Wednesday, November 19, 2008

The Booming Auto Industry (For Real), That Is, The Bailout Is About Bailing Out Auto Unions

If you don't have the albatross of above market union wages and legacy payments, you can do pretty well in the auto industry. Mark Perry writes:

On Monday, Honda celebrated the opening of its $550-million, nonunion plant in Greensburg, Indiana, capable of producing 200,000 vehicles annually, highlighting the contrast between the healthy Asian automaker and its ailing domestic rivals.

And even though the starting hourly wage at the plant is $18.41, or roughly $10 less than an average Detroit Three worker, demand for these jobs was off the charts. When Honda announced it was hiring 900 employees, 33,000 people applied. Honda eventually plans to employ about 2,000 at the plant, which started production in October.

Here's Perry on union versus non-union wages :

For a time, unionized workers can enjoy higher-than-market compensation, and job security. To the extent that union labor costs are higher and therefore the profits of unionized firms are lower (GM, Ford), investment expenditures will flow into the nonunion sector (Toyota, Honda, Nissan, see CD post on Honda's new Indiana plant) and away from unionized firms. As a result, the growth of productivity and employment, as well as market share, will tend to lag in the unionized sector (from 90% market share in the 1960s for the Big 3, to 47% today).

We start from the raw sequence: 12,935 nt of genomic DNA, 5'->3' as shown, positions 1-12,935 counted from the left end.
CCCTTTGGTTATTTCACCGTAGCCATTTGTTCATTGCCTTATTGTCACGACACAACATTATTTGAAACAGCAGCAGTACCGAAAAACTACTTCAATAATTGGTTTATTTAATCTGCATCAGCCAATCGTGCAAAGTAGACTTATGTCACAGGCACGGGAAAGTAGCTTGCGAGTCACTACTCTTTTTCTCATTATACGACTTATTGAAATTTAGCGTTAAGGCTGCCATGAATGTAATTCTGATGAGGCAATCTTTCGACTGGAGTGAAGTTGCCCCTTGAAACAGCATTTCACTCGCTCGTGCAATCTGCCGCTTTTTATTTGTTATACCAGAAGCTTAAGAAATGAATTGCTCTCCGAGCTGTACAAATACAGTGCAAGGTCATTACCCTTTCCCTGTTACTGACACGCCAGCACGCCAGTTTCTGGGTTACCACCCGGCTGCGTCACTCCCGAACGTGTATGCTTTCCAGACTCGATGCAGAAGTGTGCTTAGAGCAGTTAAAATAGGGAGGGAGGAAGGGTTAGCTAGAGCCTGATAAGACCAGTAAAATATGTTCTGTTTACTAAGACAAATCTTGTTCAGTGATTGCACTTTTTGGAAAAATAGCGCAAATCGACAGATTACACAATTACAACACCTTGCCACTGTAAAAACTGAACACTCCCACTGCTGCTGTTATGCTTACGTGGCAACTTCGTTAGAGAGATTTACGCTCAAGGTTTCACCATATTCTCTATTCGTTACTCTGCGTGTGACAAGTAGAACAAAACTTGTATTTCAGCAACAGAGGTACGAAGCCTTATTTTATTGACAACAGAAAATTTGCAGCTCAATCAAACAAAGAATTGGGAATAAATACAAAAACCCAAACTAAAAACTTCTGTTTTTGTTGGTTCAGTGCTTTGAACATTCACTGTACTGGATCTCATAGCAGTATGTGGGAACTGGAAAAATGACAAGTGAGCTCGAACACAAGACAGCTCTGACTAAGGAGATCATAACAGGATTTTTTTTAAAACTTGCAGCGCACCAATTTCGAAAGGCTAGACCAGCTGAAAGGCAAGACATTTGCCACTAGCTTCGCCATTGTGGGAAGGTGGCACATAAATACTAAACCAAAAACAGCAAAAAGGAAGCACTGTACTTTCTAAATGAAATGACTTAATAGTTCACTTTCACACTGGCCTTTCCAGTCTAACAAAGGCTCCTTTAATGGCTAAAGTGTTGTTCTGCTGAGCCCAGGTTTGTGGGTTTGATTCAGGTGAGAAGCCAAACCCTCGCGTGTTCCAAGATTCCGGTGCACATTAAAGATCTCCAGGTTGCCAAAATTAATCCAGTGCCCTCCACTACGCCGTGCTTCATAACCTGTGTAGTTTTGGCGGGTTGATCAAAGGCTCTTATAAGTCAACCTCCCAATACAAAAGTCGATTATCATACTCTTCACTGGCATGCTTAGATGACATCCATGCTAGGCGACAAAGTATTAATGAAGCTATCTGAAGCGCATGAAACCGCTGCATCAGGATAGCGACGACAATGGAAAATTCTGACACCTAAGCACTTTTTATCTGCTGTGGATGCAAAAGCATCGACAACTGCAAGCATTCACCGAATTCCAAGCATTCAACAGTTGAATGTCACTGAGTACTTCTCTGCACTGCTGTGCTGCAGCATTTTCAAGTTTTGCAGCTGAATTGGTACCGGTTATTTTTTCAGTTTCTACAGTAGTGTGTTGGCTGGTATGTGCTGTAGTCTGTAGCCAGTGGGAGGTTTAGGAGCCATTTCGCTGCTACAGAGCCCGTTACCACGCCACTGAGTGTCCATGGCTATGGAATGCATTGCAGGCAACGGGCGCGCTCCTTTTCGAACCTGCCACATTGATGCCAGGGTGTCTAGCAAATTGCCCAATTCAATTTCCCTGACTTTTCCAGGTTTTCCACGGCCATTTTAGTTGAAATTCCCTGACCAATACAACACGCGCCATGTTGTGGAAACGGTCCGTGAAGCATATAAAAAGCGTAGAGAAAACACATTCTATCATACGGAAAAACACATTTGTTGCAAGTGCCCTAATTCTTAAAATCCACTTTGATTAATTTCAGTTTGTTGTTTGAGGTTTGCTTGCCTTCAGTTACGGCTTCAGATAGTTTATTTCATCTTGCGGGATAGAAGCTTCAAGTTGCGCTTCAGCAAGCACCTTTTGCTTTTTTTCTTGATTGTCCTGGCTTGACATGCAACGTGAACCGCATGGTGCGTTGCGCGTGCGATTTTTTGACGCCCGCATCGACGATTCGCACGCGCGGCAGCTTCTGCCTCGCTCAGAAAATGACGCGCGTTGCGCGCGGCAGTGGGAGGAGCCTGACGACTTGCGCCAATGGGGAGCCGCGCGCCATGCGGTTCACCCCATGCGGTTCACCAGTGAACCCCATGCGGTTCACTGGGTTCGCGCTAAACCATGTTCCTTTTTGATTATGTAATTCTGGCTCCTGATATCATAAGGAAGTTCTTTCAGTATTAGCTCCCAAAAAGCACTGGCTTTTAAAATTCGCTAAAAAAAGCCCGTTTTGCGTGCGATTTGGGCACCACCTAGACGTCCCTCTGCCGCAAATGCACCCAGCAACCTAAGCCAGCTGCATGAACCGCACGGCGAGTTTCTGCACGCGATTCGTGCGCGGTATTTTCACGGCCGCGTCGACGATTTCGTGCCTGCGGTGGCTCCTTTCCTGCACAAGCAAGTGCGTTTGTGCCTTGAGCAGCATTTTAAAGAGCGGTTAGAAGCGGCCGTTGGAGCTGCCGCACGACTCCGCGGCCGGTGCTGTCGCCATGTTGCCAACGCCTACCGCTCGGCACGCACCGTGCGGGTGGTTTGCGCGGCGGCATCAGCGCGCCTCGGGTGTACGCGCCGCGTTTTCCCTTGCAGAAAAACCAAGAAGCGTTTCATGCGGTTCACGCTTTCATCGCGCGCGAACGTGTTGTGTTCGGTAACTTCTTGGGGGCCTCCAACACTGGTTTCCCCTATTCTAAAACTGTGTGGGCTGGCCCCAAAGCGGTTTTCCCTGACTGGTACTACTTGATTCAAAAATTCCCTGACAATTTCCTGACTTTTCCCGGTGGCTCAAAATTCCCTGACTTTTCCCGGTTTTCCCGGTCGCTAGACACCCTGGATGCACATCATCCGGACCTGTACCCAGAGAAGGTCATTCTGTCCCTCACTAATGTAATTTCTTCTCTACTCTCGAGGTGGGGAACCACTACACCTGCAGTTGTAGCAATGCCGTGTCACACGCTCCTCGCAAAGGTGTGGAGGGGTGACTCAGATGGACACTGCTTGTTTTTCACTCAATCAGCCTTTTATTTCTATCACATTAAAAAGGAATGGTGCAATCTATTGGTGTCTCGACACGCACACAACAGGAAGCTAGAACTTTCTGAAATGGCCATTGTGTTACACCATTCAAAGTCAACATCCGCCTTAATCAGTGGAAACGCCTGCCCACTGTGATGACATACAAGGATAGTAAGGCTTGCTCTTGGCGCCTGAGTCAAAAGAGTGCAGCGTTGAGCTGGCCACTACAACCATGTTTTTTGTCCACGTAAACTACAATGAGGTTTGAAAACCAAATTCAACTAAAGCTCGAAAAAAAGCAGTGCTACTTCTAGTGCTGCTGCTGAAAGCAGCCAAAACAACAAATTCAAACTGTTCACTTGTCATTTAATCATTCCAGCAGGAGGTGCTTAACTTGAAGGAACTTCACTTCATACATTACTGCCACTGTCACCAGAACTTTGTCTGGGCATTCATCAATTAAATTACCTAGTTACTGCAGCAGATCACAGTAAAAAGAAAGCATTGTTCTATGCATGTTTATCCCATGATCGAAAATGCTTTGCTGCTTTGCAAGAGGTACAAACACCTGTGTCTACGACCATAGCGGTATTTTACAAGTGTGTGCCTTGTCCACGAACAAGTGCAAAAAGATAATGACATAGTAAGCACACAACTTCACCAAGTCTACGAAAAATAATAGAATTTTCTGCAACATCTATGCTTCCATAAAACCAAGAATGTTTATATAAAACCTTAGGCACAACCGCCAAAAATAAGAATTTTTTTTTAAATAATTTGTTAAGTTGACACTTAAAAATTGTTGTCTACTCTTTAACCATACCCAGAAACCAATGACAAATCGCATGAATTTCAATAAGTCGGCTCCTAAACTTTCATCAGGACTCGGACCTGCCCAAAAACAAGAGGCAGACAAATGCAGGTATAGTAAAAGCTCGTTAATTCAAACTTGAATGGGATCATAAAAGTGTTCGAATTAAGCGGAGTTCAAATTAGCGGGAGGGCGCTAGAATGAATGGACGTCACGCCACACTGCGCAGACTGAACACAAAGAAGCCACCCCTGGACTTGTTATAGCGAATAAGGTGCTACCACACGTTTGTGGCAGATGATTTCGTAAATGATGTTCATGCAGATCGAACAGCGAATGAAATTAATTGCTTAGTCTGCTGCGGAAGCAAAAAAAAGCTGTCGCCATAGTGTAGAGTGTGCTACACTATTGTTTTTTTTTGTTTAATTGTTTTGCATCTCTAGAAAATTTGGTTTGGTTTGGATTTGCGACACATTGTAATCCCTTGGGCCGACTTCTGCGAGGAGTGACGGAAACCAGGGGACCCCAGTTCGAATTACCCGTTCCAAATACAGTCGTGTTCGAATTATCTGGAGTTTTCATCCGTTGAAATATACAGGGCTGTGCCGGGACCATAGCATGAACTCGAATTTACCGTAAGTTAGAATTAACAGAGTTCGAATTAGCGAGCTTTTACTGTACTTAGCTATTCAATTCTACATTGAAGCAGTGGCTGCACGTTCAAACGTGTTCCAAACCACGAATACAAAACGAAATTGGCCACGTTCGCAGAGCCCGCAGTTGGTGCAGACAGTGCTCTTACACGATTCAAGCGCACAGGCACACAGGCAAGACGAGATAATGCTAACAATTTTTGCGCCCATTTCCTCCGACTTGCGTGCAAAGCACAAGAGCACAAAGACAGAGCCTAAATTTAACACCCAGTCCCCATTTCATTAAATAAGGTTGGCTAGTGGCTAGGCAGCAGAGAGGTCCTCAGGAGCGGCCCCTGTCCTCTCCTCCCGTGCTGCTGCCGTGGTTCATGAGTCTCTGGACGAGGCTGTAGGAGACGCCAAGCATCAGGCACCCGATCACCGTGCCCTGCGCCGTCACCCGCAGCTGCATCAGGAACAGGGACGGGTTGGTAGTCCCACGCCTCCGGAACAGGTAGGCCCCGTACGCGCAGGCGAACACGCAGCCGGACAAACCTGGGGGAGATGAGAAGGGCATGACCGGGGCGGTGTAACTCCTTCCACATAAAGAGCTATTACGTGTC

The larger the wage premium of unionized firms and the greater the guarantees of job stability, the greater the incentive to shift production toward nonunion operations (Honda, Toyota). Empirical evidence shows that industries and companies with the largest union wage premiums and greatest guarantees of job stability (Big Three) are precisely the industries and companies with the largest declines in the employment of unionized workers.

Bottom Line: Gains in the short run of higher-than-market wages and benefits, and greater job security, eventually undermine the companies employing unionized workers, destroying hundreds of thousands of union jobs in the long run (172,000 UAW jobs lost at GM alone). The more success a union has in the short-run, the greater the failure in the long run. The discipline of the market eventually dominates and prevails.

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